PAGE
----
Editorial: Patriotic psychopaths?
The other day, President Obama delivered a stinging rebuke to the steadily increasing number of U.S. companies that are avoiding federal taxes by shifting their tax domiciles overseas in deals known as “inversions.” Without much hope of a response, he called on Congress to pass laws to curb the practice.
He also addressed the runaway corporations themselves, asking them to practice “economic patriotism,” keep their headquarters here in the U.S. and pay their fair share of the cost of running the country.
In both cases, his pleas are sure to fall on deaf ears.
Congress isn’t interested because many of its members’ lifestyles are funded by those same companies. Tightening the rules on the practice would be biting the hands that feed them — literally — in fancy restaurants and resorts.
Nine of these so-called inversion deals — which occur when a U.S. company acquires or sets up a foreign company, then moves its U.S. “tax domicile” to that company and its lower-tax home country — have been reached this year by companies ranging from banana distributor Chiquita Brands International Inc to drugmaker AbbVie Inc.
The transactions are on pace to set new records ... the first inversion was carried out 32 years ago.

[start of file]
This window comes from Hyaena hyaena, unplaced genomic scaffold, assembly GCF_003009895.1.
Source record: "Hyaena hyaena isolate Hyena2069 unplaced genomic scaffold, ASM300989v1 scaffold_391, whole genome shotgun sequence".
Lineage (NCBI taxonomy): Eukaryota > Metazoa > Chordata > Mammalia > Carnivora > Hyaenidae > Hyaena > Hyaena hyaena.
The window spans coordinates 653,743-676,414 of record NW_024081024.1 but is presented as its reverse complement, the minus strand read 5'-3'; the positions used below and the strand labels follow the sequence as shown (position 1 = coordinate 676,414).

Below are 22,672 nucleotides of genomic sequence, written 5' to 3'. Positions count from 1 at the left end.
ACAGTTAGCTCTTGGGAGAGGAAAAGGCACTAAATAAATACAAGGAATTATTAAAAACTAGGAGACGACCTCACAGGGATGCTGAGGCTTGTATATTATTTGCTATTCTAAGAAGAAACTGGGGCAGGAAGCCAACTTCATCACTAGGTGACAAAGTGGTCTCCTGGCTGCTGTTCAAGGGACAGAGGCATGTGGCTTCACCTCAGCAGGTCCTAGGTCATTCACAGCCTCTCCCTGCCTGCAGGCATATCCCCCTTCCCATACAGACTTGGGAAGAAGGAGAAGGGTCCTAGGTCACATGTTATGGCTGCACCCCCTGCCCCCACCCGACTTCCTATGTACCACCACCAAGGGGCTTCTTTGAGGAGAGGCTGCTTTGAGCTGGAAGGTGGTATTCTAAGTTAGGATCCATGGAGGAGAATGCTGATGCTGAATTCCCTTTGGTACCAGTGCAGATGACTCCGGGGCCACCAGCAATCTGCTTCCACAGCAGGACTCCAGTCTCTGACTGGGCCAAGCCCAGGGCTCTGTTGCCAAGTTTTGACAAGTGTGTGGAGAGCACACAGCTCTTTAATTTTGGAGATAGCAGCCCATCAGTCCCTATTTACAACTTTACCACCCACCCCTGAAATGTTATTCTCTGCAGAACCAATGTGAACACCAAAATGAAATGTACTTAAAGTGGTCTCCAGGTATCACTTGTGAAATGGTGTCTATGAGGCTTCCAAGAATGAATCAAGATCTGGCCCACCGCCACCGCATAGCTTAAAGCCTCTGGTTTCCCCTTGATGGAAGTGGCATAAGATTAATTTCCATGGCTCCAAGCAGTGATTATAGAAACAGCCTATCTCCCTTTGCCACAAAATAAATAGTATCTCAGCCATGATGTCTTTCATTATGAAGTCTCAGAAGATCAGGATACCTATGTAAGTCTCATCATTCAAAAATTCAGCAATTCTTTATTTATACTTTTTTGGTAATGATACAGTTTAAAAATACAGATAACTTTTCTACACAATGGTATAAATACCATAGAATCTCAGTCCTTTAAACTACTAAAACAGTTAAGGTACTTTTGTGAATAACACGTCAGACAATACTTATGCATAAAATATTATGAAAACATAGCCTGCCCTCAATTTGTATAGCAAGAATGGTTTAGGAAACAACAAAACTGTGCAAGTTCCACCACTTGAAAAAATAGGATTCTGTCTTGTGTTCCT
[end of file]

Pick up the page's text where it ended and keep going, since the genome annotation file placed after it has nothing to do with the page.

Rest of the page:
“Even as corporate profits are higher than ever, there’s a small but growing group of big corporations that are fleeing the country to get out of paying taxes,” Obama groused.
“They’re technically renouncing their U.S. citizenship, they’re declaring their base someplace else even though most of their operations are here ... some people are calling these companies ‘corporate deserters.’”
Some bills have been drafted, by Democrats in Congress, to limit inversions — and Obama said he’s prepared to push for their passage. Republicans say they prefer a change to inversions to be part of a long-stalled effort to reform the U.S. tax code.
Meanwhile, we’re unlikely to see companies volunteer to stop the practice. After all, corporate officers are prohibited, by statute and past court decisions, from considering anything but stockholders’ profits when making decisions about their company’s future.
In light of the Supreme Court’s decision granting them citizenship status, some analysts are writing that successful corporations MUST be psychopaths. After all, the classic definition is “a personality disorder characterized by enduring antisocial behavior, diminished empathy and remorse, and disinhibited or bold behavior.”
Failing to take steps that would minimize tax payments, even if that meant abandoning middle-class Americans to shoulder a greater burden, would mean a CEO was derelict in his or her duty.
“You shouldn’t get to call yourself an American company,” Obama said, “only when you want a handout from American taxpayers.”
He’s right, of course. But who’s listening?